Gender Inequality In The Classroom – One in three girls in sub-Saharan Africa does not complete primary school, revealing the current issue of gender inequality in education worldwide
Despite progress, many girls are still being failed by education systems around the world, a new report from the Center for Global Development shows.
Gender Inequality In The Classroom
Women’s access to education has increased dramatically in recent decades, with improvements in every low- and middle-income country. Between 1995 and 2020, the proportion of girls who completed secondary school jumped from half to three quarters. But many still lack access to basic education. In Afghanistan, girls continue to be denied any access to secondary education, despite assurances from the Taliban earlier this year that schools would reopen. The sudden U-turn on the decision in March was condemned internationally.
Gender Inequality In Schools
Gender inequality in education is clearly visible in other regions. More than one in four girls in sub-Saharan Africa are illiterate and one in three does not complete primary school, while in South Asia the number is one in 14. Even small percentages can mask very high numbers; 96 percent of Indian girls complete primary school, but that still leaves 4.6 million girls who don’t.
Other differences between the education of girls and boys can be seen in the subjects that are taught, such as mathematics, in which girls often get much lower marks, although boys perform better in school overall. A more recent study by the University of Bath also revealed that an insistence on teaching English in many schools in sub-Saharan Africa also causes girls to struggle unnecessarily, as English is often not practiced outside of schools and many children lack basic skills lacking in language. Dr Lizzi Milligan, lead researcher at the University of Bath’s Department of Education, says: “Although girls’ education is generally high on the agenda for politicians, this specific issue has received very little attention… to achieve it, we urgently need to look at this question.’FILE – Pakistani students are gathered around their teacher in a classroom in Karachi, Pakistan, February 24, 2014.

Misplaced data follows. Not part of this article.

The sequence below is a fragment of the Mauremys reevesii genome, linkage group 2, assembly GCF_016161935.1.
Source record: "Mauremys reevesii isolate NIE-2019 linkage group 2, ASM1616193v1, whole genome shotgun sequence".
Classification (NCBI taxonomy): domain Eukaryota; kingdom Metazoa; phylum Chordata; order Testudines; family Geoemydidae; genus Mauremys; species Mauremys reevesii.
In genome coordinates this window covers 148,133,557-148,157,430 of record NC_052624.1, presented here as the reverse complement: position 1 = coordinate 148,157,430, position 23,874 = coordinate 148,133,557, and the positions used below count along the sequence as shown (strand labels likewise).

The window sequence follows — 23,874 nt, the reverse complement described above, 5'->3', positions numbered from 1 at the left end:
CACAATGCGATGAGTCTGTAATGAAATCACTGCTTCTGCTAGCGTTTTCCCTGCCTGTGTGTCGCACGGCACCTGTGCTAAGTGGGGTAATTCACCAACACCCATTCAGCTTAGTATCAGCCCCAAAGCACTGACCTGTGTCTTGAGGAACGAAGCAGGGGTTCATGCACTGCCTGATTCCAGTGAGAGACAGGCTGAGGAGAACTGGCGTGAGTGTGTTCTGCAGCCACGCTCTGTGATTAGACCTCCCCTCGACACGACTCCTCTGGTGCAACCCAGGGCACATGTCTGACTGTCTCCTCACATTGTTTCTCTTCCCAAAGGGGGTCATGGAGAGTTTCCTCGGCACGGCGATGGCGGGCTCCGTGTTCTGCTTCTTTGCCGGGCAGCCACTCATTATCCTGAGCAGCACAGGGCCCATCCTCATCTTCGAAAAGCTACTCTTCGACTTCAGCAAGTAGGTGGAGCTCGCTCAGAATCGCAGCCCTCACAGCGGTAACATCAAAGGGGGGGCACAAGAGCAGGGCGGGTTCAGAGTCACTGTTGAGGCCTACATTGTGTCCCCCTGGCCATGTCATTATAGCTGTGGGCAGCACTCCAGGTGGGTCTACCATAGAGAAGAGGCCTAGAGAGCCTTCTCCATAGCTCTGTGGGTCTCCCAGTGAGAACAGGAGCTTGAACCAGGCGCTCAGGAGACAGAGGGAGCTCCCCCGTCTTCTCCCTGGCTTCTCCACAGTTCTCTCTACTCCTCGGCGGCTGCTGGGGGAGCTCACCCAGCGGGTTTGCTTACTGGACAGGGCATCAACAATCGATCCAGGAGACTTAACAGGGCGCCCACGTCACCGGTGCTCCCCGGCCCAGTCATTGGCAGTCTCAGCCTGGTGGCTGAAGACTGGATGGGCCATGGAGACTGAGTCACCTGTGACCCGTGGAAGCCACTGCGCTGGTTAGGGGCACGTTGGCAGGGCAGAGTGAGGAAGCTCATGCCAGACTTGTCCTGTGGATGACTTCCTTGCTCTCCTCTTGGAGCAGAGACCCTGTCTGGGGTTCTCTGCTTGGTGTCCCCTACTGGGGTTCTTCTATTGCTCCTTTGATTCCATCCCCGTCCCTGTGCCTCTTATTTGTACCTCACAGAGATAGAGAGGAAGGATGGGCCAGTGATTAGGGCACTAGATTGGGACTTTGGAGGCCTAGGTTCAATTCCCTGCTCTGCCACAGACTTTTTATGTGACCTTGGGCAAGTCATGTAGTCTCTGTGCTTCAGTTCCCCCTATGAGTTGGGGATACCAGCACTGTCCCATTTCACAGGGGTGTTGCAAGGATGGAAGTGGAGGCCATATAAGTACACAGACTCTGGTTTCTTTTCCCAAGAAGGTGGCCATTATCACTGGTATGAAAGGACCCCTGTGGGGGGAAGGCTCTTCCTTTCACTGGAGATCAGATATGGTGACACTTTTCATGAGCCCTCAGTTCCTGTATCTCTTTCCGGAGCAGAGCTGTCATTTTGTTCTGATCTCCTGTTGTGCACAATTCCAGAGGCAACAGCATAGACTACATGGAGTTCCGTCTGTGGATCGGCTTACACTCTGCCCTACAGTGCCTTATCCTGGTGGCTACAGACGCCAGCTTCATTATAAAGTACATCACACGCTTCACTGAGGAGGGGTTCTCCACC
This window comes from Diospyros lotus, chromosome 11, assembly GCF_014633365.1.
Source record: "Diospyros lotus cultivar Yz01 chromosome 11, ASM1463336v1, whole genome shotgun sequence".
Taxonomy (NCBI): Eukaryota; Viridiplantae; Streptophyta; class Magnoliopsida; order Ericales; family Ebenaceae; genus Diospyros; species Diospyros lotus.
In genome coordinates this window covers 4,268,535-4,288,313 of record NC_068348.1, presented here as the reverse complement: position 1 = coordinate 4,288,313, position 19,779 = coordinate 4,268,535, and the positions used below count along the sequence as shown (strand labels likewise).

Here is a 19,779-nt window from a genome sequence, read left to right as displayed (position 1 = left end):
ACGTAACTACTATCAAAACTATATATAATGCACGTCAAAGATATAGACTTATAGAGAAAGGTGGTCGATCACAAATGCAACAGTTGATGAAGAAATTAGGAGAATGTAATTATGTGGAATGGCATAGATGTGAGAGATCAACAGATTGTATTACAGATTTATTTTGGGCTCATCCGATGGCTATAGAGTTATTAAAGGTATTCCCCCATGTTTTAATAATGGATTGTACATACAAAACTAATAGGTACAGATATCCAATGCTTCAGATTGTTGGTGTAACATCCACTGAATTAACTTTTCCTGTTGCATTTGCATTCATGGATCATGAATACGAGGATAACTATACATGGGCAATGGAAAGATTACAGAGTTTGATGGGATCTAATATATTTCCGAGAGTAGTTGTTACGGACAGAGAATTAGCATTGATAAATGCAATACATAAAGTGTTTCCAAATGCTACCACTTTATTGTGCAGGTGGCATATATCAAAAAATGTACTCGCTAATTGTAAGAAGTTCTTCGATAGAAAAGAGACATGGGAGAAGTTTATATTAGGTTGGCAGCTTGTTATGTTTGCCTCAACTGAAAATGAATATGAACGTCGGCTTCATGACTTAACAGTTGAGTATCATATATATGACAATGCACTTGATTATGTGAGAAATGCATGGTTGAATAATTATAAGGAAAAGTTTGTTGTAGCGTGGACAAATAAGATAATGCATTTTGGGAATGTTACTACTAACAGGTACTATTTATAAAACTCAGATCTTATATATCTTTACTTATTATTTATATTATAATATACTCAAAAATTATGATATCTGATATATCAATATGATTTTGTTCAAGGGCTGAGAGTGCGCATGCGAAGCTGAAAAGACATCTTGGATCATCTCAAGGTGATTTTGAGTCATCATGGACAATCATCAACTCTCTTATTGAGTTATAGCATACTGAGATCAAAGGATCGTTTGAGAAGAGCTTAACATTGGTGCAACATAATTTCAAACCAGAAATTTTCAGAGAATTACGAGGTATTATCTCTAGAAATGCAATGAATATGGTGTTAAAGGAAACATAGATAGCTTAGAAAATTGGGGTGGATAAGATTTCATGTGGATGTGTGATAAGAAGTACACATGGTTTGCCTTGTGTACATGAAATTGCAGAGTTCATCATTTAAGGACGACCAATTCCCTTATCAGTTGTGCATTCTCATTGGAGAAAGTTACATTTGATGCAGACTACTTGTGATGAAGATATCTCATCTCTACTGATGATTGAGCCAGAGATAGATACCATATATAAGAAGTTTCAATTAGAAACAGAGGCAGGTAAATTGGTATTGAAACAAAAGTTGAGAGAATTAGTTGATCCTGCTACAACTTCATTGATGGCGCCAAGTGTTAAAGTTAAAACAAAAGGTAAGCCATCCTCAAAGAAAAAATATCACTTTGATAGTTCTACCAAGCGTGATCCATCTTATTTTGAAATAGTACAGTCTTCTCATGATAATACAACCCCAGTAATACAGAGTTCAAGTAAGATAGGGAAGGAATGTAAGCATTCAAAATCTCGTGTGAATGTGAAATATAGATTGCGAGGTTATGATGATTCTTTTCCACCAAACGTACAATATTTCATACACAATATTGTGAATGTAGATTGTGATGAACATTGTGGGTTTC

Creating a classroom environment that treats women and men equally is important to students’ educational success. However, gender equality does not stop with the teacher. It is also important that the materials used support equal treatment.
In fact, many classroom materials, especially those that are older, may contain gender bias in activities, photos, or words. These materials may include textbooks, pictures, reading materials, written assignments, or even test materials. When students use materials like this in class, they can reinforce stereotypes about gender roles in society.
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Classroom materials that reinforce gender stereotypes can discourage students, weaken their motivation, and limit their overall academic performance. This can result in fewer opportunities for students once they have completed their schooling.
Research has found that stereotypes and gender bias exist in English-language materials. Several studies by the United Nations Educational, Scientific, and Cultural Organization, or UNESCO, have found that some texts underrepresent women, contain stereotypes about women or offensive comments about women.